- Associated Press - Saturday, December 3, 2016

FOND DU LAC, Wis. (AP) - Steve and Pam Hayward spent some of their Thanksgiving holiday preparing a “green” funeral, picking out environmentally-friendly shrouds and caskets as well as deciding what type of oak tree to plant at the cemetery.

While planning a funeral is not uncommon, planning your own - which doctors estimate will take place in the next three to six months - is unique, USA Today Network-Wisconsin (https://fondul.ac/2gYYPBQ ) reported.

Over the past 20 years, Steve, 58, has had eight different cases of melanoma, an invasive tumor often associated with skin cancer. He’s also covered in multiple atypical moles and many scars over his arms, legs, chest, and abdomen, as many of these moles have been removed.

On Oct. 15, he was diagnosed with pancreatic cancer.

Doctors say Steve is a FAMMM suspect. FAMMM syndrome, or familial atypical multiple mole melanoma syndrome, is a genetic condition marked by a family member who had malignant melanoma or by atypical moles of different sizes and colors. FAMMM syndrome increases the risk of melanoma as well as pancreatic cancer, according to the National Cancer Institute.

“That’s what’s really weird about this FAMMM syndrome,” Pam Hayward, an independent nurse practitioner and Steve’s wife, said. “Here you go through life and you have a couple of these melanomas, and all of the sudden, bam, you have pancreatic cancer as well.”

While the family can’t confirm where the genetics came from, Pam said the moles might have been caused by an excessive amount of time spent in the sun. Steve was stationed in both Mississippi and Texas during his time in the U.S. Air Force.

Currently over 32 of Steve’s genes are being tested for the syndrome, but the family’s genetic counselor says his history with multiple melanomas on both sun-exposed and non-sun-exposed skin as well as multiple types of melanoma makes the syndrome likely.

Pam calls the syndrome an “orphan” one, as the doctors her husband has seen have only started to test people after multiple occurrences of melanoma.

“Even among the medical community, I think that there’s not knowledge about this and this condition,” she said.

After Steve was diagnosed with pancreatic cancer over a month ago, he started chemotherapy every two weeks. He has decided he no longer wants to continue chemotherapy in order to focus on his family.

“(The chemotherapy) is taking a toll not only on me, but on my whole family, just having me lay around like a dead thing for over a week while I recover from (it),” he said. “(My children) need a father, my wife needs a husband, someone that can be there. I need to be there. If that’s the trade-off (feeling sick in order to survive) I have to have for maybe four more months, that’s a poor trade-off.”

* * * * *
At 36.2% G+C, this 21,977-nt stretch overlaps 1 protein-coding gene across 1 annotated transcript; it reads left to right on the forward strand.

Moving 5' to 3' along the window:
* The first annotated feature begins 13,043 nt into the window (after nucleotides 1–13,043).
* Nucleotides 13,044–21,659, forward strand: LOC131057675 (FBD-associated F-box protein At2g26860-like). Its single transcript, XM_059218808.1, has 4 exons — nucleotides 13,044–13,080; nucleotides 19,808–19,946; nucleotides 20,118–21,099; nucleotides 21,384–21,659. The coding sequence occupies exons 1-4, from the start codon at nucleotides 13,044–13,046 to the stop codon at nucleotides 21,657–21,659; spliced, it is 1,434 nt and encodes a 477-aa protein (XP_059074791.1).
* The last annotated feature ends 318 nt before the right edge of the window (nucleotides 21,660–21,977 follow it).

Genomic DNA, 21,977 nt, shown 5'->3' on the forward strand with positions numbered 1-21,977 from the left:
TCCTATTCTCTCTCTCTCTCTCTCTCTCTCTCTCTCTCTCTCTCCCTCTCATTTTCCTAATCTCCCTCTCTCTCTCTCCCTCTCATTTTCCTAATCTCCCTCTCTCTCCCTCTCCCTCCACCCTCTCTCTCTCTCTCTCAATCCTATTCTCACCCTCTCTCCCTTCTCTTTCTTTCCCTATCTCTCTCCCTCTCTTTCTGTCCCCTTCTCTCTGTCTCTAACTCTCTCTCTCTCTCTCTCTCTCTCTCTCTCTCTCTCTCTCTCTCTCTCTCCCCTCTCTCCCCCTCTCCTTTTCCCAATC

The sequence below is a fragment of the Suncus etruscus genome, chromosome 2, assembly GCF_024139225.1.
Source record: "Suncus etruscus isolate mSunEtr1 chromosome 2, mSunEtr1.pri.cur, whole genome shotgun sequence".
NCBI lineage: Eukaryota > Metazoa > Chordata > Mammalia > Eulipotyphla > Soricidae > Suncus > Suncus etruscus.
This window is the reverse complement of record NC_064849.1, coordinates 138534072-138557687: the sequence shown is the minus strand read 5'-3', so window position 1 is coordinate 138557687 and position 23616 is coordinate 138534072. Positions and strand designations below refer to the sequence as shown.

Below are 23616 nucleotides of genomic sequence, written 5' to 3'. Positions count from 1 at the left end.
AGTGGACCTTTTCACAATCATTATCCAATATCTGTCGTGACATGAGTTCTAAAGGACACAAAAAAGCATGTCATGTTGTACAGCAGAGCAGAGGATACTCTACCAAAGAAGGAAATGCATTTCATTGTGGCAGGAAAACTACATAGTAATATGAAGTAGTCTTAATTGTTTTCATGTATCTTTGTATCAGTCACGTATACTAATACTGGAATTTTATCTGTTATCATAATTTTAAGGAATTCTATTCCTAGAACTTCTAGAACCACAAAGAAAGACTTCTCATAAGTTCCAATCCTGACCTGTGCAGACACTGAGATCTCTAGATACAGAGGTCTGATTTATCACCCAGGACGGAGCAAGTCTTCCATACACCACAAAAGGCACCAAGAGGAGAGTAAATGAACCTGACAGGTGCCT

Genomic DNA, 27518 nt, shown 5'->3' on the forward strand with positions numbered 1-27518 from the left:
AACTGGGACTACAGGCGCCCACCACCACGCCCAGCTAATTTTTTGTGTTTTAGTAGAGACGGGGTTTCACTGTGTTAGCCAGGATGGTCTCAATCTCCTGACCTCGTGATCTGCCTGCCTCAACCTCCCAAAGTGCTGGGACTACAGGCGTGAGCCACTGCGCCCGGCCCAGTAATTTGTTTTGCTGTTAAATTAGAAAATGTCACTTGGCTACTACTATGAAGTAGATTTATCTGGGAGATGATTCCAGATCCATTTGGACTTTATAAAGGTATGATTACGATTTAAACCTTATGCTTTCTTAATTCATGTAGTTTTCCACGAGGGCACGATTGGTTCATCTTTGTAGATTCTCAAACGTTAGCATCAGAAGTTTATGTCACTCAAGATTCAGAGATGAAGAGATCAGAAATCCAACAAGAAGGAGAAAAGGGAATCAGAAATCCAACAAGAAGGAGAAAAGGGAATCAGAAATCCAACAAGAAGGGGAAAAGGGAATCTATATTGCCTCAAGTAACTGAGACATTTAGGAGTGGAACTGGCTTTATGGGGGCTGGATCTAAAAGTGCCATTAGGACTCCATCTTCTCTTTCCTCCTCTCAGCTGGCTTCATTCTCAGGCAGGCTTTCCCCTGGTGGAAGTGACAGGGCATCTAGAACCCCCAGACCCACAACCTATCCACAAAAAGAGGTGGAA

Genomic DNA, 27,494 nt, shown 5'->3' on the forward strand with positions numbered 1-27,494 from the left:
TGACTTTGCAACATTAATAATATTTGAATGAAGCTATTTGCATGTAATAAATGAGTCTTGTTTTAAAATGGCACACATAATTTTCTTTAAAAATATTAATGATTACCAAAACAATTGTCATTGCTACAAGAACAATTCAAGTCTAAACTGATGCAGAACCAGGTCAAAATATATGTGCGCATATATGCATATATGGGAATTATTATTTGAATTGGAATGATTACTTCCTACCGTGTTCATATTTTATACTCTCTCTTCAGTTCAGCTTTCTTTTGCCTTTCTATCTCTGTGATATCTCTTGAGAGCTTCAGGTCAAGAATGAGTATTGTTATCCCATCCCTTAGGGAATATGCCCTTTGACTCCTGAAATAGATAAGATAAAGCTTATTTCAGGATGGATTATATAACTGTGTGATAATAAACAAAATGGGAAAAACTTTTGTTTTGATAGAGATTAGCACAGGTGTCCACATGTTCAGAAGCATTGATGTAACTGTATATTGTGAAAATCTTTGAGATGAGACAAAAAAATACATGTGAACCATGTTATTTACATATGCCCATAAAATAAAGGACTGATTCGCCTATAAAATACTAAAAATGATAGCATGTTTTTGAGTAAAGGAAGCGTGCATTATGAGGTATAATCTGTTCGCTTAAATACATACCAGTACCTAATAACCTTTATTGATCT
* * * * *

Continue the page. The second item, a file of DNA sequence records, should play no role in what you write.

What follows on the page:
For now, Steve stays at home with the family’s two younger children, ages 12 and 18, and is able to do little tasks to care for them. Neither Steve nor Pam is working, with Steve unable to do so and Pam having issues finding work close to home in order to be there for her family and do the tasks Steve cannot.

Being a nurse practitioner, Pam has seen many families go through end of life care and says living every day in the present is how she keeps her head above water.

“The idea of life without him is unbearable, so we don’t go there,” she said.

Steve, on the other hand, is as thankful as he can be that his doctors know when his fate is coming.

“In a lot of ways, it’s great, not in that (‘I know I’m going to die soon’) perspective, but you’re actually given a bit of a timeline to when you’re going to go, so your family can better prepare for this,” Steve said. “(It gives them time to) get our financial needs in line, get our placement in line, where everything is going to go, what are we going to do with all of this, (in comparison) to as if I had just passed away in the middle of the night.”

The extended family is hosting a benefit for the family to cover end of life care costs, as well as raise money for the family to use while Pam finds work after Steve’s passing.

Family-friendly fun - including live music, raffles, a silent auction as well as lots of food - will be served Saturday at Benson’s Hideaway, N4241 Boy Scout Drive, in Campbellsport along Long Lake.

Despite their financial woes, Pam and her family plan to make the most out of the next few months together.

“We go day-to-day,” she said. “We’ve always been positively-oriented. We’ve been surviving cancer for over 20 years and so we’ve focused on what really matters. We’ve made a decision: we’re going to laugh our way through this.”

___

Information from: The Reporter Media, https://www.fdlreporter.com


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